Published online by Cambridge University Press: 10 December 2009
The symptoms of molybdenum (Mo) deficiency are common in certain crops under certain soil and climatic conditions. However, Mo toxicity is uncommon and is found only when unusually high concentrations of Mo are present.
Deficiency symptoms for most micronutrients appear on the young leaves at the top of the plant, because most micronutrients are not readily translocated. Molybdenum is an exception in that it is readily translocated, and its deficiency symptoms generally appear on the whole plant.
The symptoms associated with deficiency of Mo are closely related to nitrogen (N) metabolism. Because Mo is needed for nitrogenase activity, Mo deficiency prevents the fixation of N2. This process involves higher plants and symbiotic organisms such as Rhizobium, and so Mo deficiency can produce symptoms associated with a deficiency of nitrogen. If the Mo is needed directly by the plant for nitrate reductase, then symptoms peculiar to Mo occur, although essentially the plant can be considered to be suffering from a shortage of protein due to failure of the initial processes of reduction.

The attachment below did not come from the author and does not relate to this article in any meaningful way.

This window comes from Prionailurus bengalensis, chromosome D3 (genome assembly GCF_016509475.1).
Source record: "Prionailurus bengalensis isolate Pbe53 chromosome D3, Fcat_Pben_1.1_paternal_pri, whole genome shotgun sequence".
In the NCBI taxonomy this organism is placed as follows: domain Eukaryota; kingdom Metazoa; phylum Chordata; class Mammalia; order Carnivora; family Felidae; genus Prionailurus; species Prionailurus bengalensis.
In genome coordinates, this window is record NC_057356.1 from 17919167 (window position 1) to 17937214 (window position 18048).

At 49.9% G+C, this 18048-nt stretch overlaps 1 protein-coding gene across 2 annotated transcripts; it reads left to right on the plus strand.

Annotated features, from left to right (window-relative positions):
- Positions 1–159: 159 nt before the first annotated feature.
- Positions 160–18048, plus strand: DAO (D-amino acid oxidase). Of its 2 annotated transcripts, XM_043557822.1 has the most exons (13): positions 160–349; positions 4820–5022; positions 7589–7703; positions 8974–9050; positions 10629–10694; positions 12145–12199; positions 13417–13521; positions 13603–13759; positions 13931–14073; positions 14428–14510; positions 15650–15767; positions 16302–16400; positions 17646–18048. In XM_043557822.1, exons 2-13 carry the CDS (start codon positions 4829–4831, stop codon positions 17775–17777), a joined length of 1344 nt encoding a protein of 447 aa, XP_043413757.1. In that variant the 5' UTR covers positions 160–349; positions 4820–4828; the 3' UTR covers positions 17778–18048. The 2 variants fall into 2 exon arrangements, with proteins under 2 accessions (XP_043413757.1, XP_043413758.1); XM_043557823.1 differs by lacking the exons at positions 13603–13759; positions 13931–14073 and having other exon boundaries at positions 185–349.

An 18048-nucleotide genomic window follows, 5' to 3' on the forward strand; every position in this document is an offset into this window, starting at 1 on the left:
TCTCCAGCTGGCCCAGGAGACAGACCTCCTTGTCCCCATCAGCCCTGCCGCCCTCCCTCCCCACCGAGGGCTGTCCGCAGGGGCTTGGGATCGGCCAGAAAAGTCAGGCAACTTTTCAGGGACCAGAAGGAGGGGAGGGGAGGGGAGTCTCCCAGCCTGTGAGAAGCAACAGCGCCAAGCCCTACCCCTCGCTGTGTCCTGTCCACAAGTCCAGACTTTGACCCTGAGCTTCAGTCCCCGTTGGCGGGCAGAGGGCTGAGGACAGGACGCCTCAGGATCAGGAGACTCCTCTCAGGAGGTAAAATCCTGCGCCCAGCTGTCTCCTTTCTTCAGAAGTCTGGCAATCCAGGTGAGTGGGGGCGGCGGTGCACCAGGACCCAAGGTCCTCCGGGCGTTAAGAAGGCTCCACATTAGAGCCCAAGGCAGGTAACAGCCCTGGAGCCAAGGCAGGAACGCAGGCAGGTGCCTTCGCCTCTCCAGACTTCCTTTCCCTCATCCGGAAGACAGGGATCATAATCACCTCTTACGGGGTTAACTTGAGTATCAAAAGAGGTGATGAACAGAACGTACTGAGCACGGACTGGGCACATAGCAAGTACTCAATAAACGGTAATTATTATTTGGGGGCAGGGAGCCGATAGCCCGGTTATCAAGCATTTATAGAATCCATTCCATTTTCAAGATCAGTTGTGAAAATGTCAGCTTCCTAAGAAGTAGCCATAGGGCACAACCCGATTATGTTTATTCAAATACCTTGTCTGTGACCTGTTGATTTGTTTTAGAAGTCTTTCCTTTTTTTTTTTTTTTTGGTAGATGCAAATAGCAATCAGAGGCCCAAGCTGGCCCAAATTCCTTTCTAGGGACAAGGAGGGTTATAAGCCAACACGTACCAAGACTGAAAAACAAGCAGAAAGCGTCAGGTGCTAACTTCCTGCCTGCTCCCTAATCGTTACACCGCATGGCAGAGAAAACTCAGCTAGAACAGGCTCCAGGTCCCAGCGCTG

The first type of symptom can be relieved by supplying fixed nitrogen. Even may serve the purpose, because the Mo requirement for nitrate reductase is lower than that for nitrogenase.